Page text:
Default avatar
Amy
Female
24 years old
New Jersey
The College of New Jersey

Project Kodaikanal

10/10

I really loved my experience at Project Kodaikanal! Now I am in medical school, and I am always referring back to what I did in the months that I was in Kodiakanal, but I'll try to cut it a little short for this review!

Most mornings of my internship were spent helping out in the various departments at the local hospital. I was able to shadow and work with a general practictioner, dentist, physiotherapist, and ophthalmologist. In addition, the hospital has a pharmacy, lab, and an optometrist. Not only did I gain an invaluable experience for my future medical career while rotating through these different departments, but it was readily evident how much the subsidized healthcare that the hospital provided impacted every one of the patients I encountered. Nowhere else would they be able to receive these services for the price that they did and nowhere else would they have such a comprehensive healthcare experience. Patients were able to come and have their teeth and eyes checked on the same day in the same location. In addition to saving money on their actual healthcare costs, this meant that the patients only had to take a few hours off of work and saved money on transportation, as well. Further, each year, the hospital hosts a free plastic surgery camp for burn victims and those with congenital defects. Patients from around the country come just for this. It was the first time that I got the chance to be scrubbed into the operating room, but also the first time that a grateful patient requested for me to be beside them!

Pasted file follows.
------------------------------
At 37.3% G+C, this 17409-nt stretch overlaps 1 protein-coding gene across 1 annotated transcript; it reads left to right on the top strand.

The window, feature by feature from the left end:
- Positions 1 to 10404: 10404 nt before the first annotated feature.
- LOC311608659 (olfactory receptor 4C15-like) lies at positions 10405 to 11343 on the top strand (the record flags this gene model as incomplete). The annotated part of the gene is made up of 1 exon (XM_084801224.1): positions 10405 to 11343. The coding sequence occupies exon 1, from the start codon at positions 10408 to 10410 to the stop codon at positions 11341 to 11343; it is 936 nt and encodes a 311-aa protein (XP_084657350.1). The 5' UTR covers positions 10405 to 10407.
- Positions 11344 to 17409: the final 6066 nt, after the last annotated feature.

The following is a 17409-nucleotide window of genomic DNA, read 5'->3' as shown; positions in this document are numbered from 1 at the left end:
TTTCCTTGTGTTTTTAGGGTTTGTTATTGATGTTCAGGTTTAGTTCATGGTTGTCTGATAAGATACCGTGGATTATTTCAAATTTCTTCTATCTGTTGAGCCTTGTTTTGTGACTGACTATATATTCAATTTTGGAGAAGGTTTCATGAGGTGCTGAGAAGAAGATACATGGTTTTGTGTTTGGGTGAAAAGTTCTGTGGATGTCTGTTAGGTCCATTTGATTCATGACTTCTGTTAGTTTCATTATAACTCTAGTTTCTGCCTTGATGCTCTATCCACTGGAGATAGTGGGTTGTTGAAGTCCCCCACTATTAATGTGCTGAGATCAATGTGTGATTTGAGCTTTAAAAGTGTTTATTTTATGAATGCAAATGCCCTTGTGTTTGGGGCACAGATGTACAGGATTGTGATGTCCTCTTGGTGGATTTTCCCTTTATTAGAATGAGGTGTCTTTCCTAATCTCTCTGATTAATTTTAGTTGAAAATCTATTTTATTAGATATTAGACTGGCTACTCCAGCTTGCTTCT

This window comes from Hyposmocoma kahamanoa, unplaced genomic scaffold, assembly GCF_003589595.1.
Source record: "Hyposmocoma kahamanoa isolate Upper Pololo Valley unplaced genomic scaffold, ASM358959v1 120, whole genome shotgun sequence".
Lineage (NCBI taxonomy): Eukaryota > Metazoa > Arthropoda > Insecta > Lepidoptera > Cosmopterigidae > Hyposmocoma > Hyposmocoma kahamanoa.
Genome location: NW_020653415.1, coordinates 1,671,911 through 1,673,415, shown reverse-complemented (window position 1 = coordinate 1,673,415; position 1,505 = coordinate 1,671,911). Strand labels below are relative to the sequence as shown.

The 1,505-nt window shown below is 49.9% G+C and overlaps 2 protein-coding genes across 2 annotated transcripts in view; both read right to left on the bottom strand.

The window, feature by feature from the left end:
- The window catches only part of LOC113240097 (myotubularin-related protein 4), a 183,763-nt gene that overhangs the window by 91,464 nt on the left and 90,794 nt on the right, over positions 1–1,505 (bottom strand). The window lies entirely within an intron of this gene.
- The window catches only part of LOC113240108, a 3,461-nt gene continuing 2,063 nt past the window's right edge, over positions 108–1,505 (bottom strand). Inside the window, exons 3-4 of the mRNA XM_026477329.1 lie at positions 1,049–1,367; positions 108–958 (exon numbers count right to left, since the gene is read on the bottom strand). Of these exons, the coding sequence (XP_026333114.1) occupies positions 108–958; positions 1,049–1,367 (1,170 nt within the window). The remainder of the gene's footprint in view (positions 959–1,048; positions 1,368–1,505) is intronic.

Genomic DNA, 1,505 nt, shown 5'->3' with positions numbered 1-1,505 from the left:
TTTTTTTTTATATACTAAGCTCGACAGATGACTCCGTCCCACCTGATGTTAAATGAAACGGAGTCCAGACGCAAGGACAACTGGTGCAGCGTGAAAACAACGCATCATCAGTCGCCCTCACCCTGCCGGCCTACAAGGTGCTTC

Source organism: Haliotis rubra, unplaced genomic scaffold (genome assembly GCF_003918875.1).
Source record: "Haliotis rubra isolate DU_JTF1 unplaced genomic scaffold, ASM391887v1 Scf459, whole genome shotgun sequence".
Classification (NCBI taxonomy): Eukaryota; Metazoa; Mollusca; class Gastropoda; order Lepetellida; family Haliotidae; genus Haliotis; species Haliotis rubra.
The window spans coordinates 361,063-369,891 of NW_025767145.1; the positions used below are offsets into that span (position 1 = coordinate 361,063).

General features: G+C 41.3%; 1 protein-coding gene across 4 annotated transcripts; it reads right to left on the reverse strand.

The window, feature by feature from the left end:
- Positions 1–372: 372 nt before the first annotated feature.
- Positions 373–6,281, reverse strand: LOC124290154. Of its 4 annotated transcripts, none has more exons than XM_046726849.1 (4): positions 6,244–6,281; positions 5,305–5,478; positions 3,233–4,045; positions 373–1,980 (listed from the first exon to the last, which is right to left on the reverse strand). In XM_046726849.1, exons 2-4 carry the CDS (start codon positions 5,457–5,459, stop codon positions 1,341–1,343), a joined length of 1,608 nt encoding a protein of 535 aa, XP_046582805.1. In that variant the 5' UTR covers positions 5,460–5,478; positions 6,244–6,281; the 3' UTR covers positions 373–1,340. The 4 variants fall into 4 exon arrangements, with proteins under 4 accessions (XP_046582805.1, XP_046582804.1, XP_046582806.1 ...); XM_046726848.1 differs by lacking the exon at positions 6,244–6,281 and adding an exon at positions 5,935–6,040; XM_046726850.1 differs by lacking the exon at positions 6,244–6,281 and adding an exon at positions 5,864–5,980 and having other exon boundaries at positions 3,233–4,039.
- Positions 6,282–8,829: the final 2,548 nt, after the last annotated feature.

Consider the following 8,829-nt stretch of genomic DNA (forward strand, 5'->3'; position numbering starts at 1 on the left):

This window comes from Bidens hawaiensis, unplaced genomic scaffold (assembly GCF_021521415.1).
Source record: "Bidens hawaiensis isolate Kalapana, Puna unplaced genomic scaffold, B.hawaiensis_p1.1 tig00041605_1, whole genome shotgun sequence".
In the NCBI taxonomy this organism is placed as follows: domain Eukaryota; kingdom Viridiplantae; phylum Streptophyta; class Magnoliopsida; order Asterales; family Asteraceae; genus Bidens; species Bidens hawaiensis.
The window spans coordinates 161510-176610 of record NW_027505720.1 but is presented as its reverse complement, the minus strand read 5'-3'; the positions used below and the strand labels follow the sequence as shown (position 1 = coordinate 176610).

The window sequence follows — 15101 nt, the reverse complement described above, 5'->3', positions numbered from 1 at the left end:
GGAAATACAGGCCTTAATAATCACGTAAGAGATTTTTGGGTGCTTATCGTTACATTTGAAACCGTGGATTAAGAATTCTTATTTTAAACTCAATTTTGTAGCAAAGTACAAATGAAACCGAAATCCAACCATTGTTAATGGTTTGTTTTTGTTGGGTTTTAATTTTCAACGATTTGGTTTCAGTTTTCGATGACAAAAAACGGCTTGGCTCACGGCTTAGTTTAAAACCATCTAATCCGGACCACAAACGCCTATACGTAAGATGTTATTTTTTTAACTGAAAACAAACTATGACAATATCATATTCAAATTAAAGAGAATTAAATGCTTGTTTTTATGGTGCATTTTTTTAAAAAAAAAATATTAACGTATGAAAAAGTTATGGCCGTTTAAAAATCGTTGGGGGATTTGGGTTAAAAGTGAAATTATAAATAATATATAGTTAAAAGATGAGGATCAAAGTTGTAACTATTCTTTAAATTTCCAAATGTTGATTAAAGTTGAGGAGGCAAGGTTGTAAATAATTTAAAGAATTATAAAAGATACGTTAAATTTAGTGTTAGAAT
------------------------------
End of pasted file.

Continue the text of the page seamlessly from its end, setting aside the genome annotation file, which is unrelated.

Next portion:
In the afternoons, we would go to local creches, where we conducted weekly health check-ups on the children. Powered by tourism, Kodaikanal’s economy depends on the service sector, and, thus, most people have menial jobs as daily laborers. These jobs simply do not bring in enough to supply children with nutritious meals. The consequence? The children of Kodaikanal locals are underweight and malnourished, in contrast to those of the tourists that so often storm the same streets. Through the Foundation for the International Medical Relief of Children (FIMRC), I was able to start up a nutrition program in three local crèches because I believe with the proper education and some financial support, parents can act upon the already existing desire to provide the best future for their children.

Basically, my internship was an invaluable experience. The staff at the site have already asked me to return and I have promised them that I will when I am a doctor and hopefully, will be able to make even greater changes while there!